It took longer than we originally intended, but we managed to complete our "Farm Retreat" to plan for the 2021 iteration of the Genuine Faux Farm. If you have been watching the blog for hints as to what will happen this growing season at the farm, you won't be surprised by much of this. If you haven't been, maybe the whole thing will be a shock. I suspect there might even be a surprise or two in the mix for most anyone who has paid any attention to our farm.
The farm looks like the picture above right now, which is about as much of a blank slate one can get for a new year. Lots of white!
Not A Surprise
Our poultry plan for 2021 should not be a surprise because we are - as of this moment - going to execute a similar plan and schedule. Once again, we will raise 75 turkeys and two batches of 250 broilers, splitting each batch into two 125 bird flocks. Our expectation would be sell at least 50% of the meat poultry to 'bulk purchases' with the rest being direct to consumer.
We will once again purchase a new laying flock (baby chicks) that replaces the current flock in August/September. The laying flock will remain somewhere in the 80 to 100 hen range. At present, the plan is to continue with direct to consumer sales for eggs while looking to add an egg handler's license to allow for other, bulk sales.
We will continue to day range the birds and we plan on maintaining our connection to Canfield Family Farm for their top quality feed for our poultry.
To summarize, we know our eggs and poultry are high quality and we're pretty darned good at raising these birds and treating them well. We illustrated last year that we could maintain our jobs AND do the poultry. So, we'll keep our hands in on these enterprises for 2021. Our next step is to do an enterprise budget review for each to determine if our prices correctly cover expense and provide a reasonable return.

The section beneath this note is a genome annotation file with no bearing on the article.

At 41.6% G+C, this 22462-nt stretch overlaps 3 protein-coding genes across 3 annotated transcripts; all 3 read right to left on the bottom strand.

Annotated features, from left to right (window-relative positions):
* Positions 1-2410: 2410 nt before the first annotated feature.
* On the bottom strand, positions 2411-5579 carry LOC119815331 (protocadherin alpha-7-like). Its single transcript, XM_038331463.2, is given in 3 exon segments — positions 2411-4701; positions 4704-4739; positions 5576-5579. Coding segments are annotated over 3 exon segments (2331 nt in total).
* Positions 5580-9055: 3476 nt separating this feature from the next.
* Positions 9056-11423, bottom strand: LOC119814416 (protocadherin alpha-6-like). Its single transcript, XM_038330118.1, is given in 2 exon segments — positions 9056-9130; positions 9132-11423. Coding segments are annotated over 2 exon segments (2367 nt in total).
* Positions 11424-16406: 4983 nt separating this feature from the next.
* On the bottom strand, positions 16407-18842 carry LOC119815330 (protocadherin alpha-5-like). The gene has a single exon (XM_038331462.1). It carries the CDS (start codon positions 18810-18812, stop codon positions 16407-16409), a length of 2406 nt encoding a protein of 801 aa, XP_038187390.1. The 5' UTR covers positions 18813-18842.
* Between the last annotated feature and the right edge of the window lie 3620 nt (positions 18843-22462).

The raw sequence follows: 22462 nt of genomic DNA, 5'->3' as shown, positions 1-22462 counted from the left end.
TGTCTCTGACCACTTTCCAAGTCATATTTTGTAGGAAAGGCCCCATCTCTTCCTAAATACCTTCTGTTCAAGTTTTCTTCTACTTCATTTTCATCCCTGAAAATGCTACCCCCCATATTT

We will enter into the vegetable seed production scene in the coming year. Seed Savers is looking for more seed growers and we have always supported Seed Savers mission. We have received, and intend to accept, contracts to grow seed for Napoleon Sweet bell peppers, Black Valentine green beans and A&C Pickling cucumbers. These are all varieties we are very familiar with, which makes it easier to succeed in the growth, selection and harvest. The hard part is going to be figuring out the seed extraction and cleaning part of the job.
In addition to the contracted seed, we intend to continue to work towards seed garlic and we will start to build up some Purple Majesty potatoes for seed. For the time being, these would be largely internal processes for possible future expansion. We will also refine our own personal collection of zinnia, marigold and other flower seeds. In addition, we intend to refine lettuce seed collection with the intent of potentially growing lettuce seed contracts in the future.
At present, we do not intend to sell seed to the general public.
For the next month or three, we will continue with our egg/poultry sales every other week (with adjustments due to weather, etc). As we get closer to Spring, things will change even more.